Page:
"Leo, listen! There's something I want to do-to try. We have a lot of things to untangle, you and I both. And it's not easy. Let's try to slash it all off, at once."
"By doing what?"
"Leo, let's get married."
"Huh?" He stared at her incredulously.
She repeated: "Let's get married."
He threw his head back and laughed. He laughed resonantly, a clear, light, icy
laughter, as he had laughed at Andrei Taganov, as he had laughed at Morozov.
"No, it's not that."
"Rather late for the two of us, isn't it?"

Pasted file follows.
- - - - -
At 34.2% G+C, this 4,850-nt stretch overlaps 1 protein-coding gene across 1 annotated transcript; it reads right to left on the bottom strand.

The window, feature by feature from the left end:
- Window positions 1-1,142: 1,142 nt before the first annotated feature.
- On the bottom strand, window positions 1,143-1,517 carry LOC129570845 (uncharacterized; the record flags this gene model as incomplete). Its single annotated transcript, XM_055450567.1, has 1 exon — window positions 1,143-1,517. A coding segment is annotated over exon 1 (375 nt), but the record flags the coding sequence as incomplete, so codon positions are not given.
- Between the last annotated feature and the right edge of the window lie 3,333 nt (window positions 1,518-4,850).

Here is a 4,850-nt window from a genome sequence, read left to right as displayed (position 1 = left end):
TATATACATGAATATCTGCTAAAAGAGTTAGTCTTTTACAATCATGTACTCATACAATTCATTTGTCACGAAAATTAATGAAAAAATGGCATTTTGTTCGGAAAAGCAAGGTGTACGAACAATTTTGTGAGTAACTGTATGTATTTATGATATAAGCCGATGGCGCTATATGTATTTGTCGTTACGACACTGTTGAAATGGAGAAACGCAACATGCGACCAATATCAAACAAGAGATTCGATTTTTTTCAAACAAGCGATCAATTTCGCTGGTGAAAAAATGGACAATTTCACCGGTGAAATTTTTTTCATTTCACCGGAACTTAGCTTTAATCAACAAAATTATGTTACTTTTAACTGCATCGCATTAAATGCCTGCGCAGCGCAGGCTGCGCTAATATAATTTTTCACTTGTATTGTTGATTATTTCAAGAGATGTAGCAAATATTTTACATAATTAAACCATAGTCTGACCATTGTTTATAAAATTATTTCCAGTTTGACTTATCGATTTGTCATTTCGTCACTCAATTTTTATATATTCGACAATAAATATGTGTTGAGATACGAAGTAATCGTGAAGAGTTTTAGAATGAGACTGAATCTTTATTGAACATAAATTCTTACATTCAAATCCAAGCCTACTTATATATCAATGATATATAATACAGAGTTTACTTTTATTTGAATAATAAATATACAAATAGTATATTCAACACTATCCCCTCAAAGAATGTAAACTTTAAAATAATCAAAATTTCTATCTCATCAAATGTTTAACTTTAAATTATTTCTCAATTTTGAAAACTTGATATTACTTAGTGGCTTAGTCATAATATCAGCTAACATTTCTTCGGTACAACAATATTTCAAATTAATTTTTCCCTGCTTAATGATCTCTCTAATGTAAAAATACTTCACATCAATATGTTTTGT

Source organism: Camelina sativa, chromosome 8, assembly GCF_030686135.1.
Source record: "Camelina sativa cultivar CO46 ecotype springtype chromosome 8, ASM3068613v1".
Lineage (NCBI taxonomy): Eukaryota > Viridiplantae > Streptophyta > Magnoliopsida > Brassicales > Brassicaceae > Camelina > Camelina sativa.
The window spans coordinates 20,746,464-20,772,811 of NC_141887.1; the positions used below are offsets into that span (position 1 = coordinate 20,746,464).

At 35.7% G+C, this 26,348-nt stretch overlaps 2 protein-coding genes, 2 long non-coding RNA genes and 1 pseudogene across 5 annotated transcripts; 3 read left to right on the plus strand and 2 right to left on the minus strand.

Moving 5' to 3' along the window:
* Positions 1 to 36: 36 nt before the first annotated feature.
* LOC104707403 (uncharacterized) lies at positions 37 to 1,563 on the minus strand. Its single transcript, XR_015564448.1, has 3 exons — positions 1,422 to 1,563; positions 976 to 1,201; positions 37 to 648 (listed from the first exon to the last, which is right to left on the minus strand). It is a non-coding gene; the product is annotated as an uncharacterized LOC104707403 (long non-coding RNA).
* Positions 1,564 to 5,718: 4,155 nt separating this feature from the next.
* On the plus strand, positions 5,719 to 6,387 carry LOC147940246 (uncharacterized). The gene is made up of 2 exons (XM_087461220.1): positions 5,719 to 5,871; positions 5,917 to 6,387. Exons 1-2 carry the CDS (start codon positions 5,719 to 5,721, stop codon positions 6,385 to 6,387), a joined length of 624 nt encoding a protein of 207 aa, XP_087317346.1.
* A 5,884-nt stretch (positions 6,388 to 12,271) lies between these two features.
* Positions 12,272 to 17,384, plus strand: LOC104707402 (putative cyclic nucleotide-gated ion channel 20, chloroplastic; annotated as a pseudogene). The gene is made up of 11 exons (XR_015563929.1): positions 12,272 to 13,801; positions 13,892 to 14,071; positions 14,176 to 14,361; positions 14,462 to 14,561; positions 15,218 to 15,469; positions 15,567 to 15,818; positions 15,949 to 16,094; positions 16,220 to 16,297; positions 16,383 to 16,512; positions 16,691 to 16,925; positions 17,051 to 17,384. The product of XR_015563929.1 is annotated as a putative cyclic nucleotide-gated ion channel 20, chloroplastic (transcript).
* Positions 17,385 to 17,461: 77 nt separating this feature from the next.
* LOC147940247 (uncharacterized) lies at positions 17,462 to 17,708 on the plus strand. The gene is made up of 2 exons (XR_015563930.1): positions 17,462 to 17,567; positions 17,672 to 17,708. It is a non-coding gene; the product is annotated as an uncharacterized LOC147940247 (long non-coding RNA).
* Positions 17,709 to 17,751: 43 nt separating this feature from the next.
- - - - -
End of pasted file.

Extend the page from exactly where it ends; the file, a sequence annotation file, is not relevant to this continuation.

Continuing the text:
"Why not, Leo?'
"What for? Do we need it?"
"Then why do it?"
"I don't know. But I am asking it."
M-That's not reason enough to do something senseless. I'm not in a mood to become a respectable husband. If you're afraid of losing me-no scrap of paper, scribbed by a Red clerk, is going to hold me."
"I'm not afraid of losing you. I'm afraid that you will lose yourself."
"But a couple of rubles at the Zags and the Upravdom's blessing will save my soul, is that it?"
"Leo, I have no reason to offer. But I'm asking it."
"Are you delivering an ultimatum?"
She said softly, with a quiet smile of surrender and resignation: "No."
"Then we'll forget about it."
Returnto Ayn Rand.